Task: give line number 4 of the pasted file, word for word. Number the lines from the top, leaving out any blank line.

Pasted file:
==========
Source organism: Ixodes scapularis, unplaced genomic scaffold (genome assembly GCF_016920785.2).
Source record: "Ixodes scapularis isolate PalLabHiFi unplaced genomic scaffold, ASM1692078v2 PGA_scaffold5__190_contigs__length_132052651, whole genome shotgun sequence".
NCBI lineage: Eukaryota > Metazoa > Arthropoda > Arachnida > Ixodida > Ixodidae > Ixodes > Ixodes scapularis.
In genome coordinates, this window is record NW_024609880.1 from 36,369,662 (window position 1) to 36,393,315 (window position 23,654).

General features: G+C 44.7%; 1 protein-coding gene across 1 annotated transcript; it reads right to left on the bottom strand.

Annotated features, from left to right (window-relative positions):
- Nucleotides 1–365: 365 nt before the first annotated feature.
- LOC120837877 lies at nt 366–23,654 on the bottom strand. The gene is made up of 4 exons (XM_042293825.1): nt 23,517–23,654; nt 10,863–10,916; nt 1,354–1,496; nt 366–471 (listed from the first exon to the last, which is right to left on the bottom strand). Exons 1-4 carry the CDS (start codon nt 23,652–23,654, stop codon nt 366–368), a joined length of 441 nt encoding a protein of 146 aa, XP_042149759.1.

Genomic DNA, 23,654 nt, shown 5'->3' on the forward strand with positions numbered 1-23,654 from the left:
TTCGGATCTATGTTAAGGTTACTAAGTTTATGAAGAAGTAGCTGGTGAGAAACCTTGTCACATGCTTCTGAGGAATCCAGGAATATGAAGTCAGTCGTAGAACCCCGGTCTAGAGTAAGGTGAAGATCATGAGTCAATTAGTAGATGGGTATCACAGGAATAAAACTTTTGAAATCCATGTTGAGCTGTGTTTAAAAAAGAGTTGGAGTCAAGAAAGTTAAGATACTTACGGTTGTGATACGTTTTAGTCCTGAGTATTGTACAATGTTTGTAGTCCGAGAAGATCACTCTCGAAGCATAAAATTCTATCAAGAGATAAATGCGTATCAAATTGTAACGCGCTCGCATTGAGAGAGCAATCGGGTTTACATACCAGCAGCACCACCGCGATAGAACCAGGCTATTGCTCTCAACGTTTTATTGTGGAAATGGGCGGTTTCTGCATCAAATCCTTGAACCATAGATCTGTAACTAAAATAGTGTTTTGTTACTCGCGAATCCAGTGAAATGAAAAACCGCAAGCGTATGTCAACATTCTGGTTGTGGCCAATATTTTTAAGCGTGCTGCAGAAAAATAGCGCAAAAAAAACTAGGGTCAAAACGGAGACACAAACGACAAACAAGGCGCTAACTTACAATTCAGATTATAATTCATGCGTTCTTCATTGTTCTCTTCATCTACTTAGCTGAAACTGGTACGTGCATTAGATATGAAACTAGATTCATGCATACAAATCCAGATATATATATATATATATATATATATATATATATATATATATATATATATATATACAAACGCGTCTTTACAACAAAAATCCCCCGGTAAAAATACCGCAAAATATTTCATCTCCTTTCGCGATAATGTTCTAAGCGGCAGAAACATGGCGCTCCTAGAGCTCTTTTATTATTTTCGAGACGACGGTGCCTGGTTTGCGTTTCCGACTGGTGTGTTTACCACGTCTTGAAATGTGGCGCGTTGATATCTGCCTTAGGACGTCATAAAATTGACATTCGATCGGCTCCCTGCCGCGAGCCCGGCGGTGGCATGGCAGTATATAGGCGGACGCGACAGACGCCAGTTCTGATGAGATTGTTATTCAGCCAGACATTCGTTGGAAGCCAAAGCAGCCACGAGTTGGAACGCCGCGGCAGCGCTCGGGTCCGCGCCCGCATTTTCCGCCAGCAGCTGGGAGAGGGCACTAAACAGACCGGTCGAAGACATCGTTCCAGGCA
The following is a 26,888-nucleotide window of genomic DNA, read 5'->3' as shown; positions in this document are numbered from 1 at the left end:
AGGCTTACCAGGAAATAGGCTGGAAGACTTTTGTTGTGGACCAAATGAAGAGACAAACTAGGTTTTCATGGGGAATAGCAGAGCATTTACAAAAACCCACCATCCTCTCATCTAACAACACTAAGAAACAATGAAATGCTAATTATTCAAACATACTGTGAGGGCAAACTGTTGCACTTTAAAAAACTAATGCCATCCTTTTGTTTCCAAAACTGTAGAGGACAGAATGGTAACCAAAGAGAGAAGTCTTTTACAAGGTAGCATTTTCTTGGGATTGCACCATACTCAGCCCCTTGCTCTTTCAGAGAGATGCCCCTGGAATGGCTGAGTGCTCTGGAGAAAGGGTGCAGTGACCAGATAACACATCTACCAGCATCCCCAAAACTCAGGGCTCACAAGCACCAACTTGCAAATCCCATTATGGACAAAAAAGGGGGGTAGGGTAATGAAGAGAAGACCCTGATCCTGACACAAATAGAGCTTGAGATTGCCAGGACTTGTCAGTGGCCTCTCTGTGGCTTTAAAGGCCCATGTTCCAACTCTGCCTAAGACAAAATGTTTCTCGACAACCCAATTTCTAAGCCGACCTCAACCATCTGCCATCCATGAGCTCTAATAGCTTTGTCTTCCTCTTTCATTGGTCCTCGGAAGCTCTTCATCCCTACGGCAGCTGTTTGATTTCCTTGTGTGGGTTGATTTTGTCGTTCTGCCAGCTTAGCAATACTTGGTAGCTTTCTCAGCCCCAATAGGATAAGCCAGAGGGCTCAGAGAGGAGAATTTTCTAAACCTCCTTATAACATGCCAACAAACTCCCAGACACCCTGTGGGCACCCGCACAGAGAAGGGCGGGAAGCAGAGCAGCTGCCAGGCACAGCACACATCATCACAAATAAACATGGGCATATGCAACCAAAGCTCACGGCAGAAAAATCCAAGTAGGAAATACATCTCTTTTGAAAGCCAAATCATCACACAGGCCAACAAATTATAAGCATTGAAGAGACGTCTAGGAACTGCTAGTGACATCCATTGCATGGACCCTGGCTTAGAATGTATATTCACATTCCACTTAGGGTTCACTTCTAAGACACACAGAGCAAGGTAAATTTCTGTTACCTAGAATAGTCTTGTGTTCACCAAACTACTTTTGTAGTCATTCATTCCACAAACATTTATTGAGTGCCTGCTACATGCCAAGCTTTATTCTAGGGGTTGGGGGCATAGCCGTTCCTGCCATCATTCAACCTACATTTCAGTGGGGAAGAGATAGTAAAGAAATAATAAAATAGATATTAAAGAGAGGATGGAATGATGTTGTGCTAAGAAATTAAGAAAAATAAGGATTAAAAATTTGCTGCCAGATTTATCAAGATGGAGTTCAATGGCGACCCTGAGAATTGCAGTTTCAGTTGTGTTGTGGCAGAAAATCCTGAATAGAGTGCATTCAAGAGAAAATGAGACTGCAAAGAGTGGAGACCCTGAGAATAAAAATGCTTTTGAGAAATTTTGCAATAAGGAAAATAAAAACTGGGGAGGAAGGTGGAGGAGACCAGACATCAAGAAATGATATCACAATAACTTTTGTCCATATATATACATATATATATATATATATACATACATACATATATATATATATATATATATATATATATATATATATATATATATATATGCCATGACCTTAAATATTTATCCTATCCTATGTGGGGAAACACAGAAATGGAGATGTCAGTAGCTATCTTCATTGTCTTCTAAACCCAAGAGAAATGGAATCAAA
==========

In genome coordinates, this window is record NW_024609880.1 from 36,369,662 (window position 1) to 36,393,315 (window position 23,654).